The Revelator discovered the same truth when we read of his experience. In the Apocalypse, we read of the demanding ministry of prophesying. Witnessing all that is coming upon this earth, John testified, “The voice that I had heard from heaven spoke to me again, saying, ‘Go, take the scroll that is open in the hand of the angel who is standing on the sea and on the land.’ So I went to the angel and told him to give me the little scroll. And he said to me, ‘Take and eat it; it will make your stomach bitter, but in your mouth it will be sweet as honey.’ And I took the little scroll from the hand of the angel and ate it. It was sweet as honey in my mouth, but when I had eaten it my stomach was made bitter. And I was told, ‘You must again prophesy about many peoples and nations and languages and kings’” [REVELATION 10:8-11].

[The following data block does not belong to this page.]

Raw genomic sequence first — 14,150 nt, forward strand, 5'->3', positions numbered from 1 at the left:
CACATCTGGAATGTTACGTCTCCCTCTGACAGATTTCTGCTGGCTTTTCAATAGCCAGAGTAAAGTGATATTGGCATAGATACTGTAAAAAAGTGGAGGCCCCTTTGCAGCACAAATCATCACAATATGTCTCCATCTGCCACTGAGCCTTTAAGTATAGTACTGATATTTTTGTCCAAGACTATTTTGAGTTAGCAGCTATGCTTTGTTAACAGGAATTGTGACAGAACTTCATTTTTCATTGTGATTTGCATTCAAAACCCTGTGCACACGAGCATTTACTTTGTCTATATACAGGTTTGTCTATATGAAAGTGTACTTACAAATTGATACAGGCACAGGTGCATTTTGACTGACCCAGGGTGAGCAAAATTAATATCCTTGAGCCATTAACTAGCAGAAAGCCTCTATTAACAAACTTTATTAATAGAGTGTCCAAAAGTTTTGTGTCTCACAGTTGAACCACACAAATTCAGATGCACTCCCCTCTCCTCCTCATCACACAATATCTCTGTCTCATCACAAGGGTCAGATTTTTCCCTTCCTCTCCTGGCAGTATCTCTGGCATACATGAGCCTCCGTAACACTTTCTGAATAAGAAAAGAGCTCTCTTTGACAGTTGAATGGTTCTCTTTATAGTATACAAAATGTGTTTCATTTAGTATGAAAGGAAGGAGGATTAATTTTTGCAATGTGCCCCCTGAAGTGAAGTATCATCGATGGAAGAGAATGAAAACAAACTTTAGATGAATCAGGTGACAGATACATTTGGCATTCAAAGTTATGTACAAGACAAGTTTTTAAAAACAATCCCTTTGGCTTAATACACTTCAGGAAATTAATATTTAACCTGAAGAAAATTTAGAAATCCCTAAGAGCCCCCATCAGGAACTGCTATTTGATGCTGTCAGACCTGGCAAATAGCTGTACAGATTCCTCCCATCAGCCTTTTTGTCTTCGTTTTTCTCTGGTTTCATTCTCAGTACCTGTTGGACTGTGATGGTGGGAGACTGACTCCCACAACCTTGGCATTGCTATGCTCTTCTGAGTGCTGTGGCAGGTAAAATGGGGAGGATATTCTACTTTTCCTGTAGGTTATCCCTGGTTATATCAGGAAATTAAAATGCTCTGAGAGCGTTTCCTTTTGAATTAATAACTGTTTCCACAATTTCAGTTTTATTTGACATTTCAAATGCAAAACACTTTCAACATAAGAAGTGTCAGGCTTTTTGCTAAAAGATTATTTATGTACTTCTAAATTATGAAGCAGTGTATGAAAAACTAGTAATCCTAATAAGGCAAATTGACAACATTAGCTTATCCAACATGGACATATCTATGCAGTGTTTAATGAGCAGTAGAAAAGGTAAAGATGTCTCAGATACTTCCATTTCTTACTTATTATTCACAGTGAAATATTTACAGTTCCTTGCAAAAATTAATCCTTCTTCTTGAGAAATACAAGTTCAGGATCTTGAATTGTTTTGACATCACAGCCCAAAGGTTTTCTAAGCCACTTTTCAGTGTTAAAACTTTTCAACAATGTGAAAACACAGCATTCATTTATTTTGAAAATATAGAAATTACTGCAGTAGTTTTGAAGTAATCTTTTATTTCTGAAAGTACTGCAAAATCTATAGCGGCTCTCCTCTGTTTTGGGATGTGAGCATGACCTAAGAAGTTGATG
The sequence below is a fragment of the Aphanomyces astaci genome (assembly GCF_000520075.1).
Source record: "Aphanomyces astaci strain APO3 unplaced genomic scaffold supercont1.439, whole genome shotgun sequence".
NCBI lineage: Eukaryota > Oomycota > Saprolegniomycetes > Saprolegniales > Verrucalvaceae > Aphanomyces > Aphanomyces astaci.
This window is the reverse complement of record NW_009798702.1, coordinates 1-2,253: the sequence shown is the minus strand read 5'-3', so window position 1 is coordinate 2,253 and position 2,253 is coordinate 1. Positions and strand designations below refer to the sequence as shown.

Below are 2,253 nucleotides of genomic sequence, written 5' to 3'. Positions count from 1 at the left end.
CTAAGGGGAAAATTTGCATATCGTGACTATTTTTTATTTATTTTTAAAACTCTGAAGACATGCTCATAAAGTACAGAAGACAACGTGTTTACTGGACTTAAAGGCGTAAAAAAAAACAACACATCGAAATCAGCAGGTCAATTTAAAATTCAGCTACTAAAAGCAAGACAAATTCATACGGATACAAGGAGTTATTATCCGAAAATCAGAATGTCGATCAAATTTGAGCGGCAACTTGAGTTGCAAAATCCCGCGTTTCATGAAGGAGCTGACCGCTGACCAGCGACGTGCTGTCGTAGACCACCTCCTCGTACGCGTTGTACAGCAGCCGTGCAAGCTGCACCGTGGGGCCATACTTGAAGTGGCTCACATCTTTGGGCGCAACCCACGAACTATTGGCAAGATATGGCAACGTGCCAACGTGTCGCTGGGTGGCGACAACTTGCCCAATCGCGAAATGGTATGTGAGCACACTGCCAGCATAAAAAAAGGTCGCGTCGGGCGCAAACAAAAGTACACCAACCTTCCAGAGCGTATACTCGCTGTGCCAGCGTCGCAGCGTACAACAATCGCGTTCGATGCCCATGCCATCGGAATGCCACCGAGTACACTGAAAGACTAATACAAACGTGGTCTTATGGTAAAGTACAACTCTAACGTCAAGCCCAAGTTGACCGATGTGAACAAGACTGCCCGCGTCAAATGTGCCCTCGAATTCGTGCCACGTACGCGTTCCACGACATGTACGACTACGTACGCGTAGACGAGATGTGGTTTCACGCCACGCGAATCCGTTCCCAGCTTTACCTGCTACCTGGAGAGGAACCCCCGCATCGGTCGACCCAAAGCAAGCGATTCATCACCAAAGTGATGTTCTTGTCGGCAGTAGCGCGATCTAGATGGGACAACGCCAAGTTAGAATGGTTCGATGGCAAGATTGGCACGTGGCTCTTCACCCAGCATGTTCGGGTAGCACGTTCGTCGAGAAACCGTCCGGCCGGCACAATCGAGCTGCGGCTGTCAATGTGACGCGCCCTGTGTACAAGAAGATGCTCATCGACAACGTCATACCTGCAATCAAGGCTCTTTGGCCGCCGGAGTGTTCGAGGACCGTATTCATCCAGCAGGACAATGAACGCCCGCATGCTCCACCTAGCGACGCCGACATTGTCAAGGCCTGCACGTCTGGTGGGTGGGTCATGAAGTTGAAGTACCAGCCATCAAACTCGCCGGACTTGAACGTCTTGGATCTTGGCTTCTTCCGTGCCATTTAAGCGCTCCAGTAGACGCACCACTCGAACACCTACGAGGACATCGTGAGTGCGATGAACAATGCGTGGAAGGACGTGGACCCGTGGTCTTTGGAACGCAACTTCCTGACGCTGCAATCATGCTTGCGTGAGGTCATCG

Why, if the ministry God assigns His prophet is so demanding and if it costs the prophet so dearly, would anyone ever accept the appointment of the Lord? The answer is revealed in the text. The prophet of the Living God speaks as he does because he looks beyond the moment to the fulfilment of the ministry he has received. The one who prophesies is not thinking of the immediate consequence or even of the immediate pain his words will cause; he is focused on what lies beyond the moment. He is driven to honour the Name of the One who assigned him to the service he now performs.

Isaiah is unsparing in his censure of the futility the people have experienced through attempting to do religion to suit themselves. They have brought only misery to themselves. There is no lasting comfort, no sense of hidden strength or joy that will be found in our foolish efforts to coerce the Lord into doing our will. Either Christ is Lord of all, or He is not Lord at all. That message can only elicit pushback from those who hear what is said. The prophet, however, speaks the truth in love because he has peered beyond the moment.